Most people don’t know that the Government is subsidising up to $$54,552.90 per annum, per person for in home Consumer Directed Care

…But is Consumer Directed Care Working?

At this early stage, yes and no!

A Case Manager from a Home Care Package Approved Provider told me, she tells her elderly clients and their families that “Consumer Directed Care is when the Government pays for a certain amount of care and if you need more than that, you pay for it out of your own pocket”.

Ah, no! That is not Consumer Directed Care, that’s the way it has always been.

Click here for the Government’s definition of Consumer Directed Care and explanation.

The photo on the right is of Kate Lambert, our CEO (B.Ec F.FIN) and Verlie Hall, Registered Nurse / Managing Director signing a contract with a competitor. This is an example of Consumer Directed Care in action and working as intended.

Why did Daughterly Care take this step? Let me explain.

The carer / spouse was not satisfied with the quality of care provided for her husband who has dementia. The Home Care Package Provider’s staff would take him for a walk and not be able to get him home so his wife had to leave work to collect him.

Being dissatisfied, the client exercised their right to choose who was to provide the care. She chose Daughterly Care because of our specialisation in dementia care, built-up over 21 years of experience.

To their credit the Approved Provider were professional and invited Daughterly Care a signed contract to supply services.

consumer directed care CDC home packages Sydney North Shore

(L – R) Kate Lambert and Verlie Hall
Daughterly Care CEO and Managing Director

Real examples of how Consumer Directed Care is NOT working:

Example 1. 

Three of our clients have asked their Home Care Package Approved Provider to use Daughterly Care Caregivers however, they were each told that “Daughterly Care would be too expensive because you would need to pay $500 to add Daughterly Care to our list”.

This response is an artificial financial barrier to deny the client their legal right to choose the care supplier they wish to use. Consumer choice is the whole point of Consumer Directed Care.

I met with that Approved Provider and have informed them their actions are “not aligned with the market and no one else is taking this approach. In fact, Daughterly Care is on a number of Elders’ preferred list because of our dementia and Live in Care specialisations.”

I have also pointed out that they were disrespecting the client’s right to choice. Further, they only have two companies on their care supplier panel and when I asked why they still had level 3 Home Care Packages, they said they’d had problems staffing their packages. That sounded like a good reason to let Elderly clients and their families have their choice of an Approved Provider for their in-home care needs.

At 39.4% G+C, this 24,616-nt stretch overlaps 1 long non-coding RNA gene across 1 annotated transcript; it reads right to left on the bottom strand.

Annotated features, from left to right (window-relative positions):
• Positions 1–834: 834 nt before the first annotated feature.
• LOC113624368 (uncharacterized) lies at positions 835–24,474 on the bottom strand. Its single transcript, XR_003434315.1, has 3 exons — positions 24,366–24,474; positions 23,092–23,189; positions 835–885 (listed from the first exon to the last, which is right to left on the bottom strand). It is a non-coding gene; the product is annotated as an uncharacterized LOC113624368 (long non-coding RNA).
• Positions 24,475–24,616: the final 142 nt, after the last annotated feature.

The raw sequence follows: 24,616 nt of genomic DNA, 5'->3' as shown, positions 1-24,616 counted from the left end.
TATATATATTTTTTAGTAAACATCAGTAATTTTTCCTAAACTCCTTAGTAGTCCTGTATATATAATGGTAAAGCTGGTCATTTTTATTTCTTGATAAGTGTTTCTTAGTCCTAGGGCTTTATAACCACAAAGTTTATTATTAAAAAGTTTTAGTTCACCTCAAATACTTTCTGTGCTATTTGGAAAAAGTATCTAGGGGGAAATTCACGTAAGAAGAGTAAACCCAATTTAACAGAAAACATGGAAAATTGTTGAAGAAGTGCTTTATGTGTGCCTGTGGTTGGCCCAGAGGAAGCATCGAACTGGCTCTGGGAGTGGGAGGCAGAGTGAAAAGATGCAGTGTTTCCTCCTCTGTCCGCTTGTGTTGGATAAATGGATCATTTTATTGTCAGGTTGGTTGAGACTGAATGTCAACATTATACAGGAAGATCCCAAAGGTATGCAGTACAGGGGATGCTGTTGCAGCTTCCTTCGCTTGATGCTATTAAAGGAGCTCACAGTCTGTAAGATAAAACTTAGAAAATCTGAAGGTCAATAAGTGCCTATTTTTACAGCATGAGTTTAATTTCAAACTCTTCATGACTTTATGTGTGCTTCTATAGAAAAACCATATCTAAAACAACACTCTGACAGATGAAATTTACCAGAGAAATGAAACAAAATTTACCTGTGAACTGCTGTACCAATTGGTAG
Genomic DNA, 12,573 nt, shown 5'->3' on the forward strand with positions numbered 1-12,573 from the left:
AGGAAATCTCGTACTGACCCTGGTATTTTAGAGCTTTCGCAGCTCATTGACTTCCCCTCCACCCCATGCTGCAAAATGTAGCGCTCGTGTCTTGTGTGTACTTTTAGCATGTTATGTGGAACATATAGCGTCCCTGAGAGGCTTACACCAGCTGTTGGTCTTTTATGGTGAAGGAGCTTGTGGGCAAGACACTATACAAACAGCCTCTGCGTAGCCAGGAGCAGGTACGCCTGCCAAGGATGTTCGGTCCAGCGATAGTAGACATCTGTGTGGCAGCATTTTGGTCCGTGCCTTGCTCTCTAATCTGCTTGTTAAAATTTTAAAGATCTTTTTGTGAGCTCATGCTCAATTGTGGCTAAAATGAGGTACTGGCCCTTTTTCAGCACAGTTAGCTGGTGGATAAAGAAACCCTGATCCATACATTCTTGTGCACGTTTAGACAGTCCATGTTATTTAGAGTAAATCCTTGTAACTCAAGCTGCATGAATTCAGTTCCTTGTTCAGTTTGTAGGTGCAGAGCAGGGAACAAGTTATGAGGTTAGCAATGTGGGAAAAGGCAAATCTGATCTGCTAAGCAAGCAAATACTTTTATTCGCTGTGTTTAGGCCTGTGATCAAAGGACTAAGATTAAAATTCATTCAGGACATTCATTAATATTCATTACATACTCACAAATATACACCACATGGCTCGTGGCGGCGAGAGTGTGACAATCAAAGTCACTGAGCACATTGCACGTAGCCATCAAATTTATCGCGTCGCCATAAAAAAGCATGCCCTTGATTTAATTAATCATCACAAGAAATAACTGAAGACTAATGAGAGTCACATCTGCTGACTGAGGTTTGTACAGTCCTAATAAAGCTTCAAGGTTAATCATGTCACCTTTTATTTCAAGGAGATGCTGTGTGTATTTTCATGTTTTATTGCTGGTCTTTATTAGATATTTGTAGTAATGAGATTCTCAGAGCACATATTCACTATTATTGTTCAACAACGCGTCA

Example 2. 

There are stories in the media about existing Consumers who are being charged much more for their Government Subsidised in Home Care Package, now that Consumer Directed Care begins on 1 July 2015. We had a client’s son ring and ask us, why his father is being asked to pay:

$66,000 per annum top up fee;
$10,000 Income Tested Care Fee;
$3,530.80 Basic Consumer Co-Contribution Fee.

$79,530.80 per annum = C

G. = Those fees are ON TOP of the Government paying $37,567 for his level 4 in Home Care Package (the actual package is $47,567 however, because the Consumer is paying the maximum $10,000 Income Tested Care Fee – the Government pays $10,000 less).

So the Consumer fees of C plus Government income of G adds up to = $117,097.80 pa

I met with my client and the Case Manager of the Home Care Package Approved Provider, which I pointed out 3 errors in the weekly cost quote:

1. I found an $8,000 client overcharge error;

2. I found 10% GST was being charged to my client even though the Approved Provider is a Not For Profit and claims back all GST paid each month. By charging my client 10% GST plus receiving a GST refund from the Tax Office, the Not For Profit was making an additional 10% profit!

3. I found 10% GST was also being charged on voluntary ‘top up fees’ which is actually GST exempt.

I was able to explain to our client that the Approved Provider’s new $3,530.80 pa fee is the Basic Consumer Co-contribution fee that all consumers, including full pensioners are being asked to pay toward their inhome care. (There has been a lot of media about pensioners not being able to afford this fee.)

I was also able to explain that the $10,000 pa Consumer Income Tested Fee was a new fee payable where a single Consumer earns income of $25,000 pa. There is a Safety Net so that once the Consumer has paid $60,000 (i.e. $10,000 pa for 6 years) the Consumer Income Tested Fee is no longer payable.

I calculated the fee the Approved Provider is charging and it is 15%. This is less than HALF the fee many others are charging.

All Daughterly Care clients in receipt of a Consumer Directed Care in Home Care Packages are encouraged to send a copy of their last two statements along with their new “monthly budget” or new Consumer Directed Care statement so that I can personally double check it for you.

NOTE: Daughterly Care clients will not be charged for this personal and confidential service.

If you would like to take advantage of this service, drop us a line and include a copy of your statements and new budget.

Fax: (02) 9913 2214
PO Box 670 Narrabeen NSW 2101

I am very happy to answer any questions you have on Consumer Directed Care and I am happy to help you negotiate a better outcome. Email me directly

More information about Consumer Directed Care

Frequently asked questions  about Consumer Directed Care.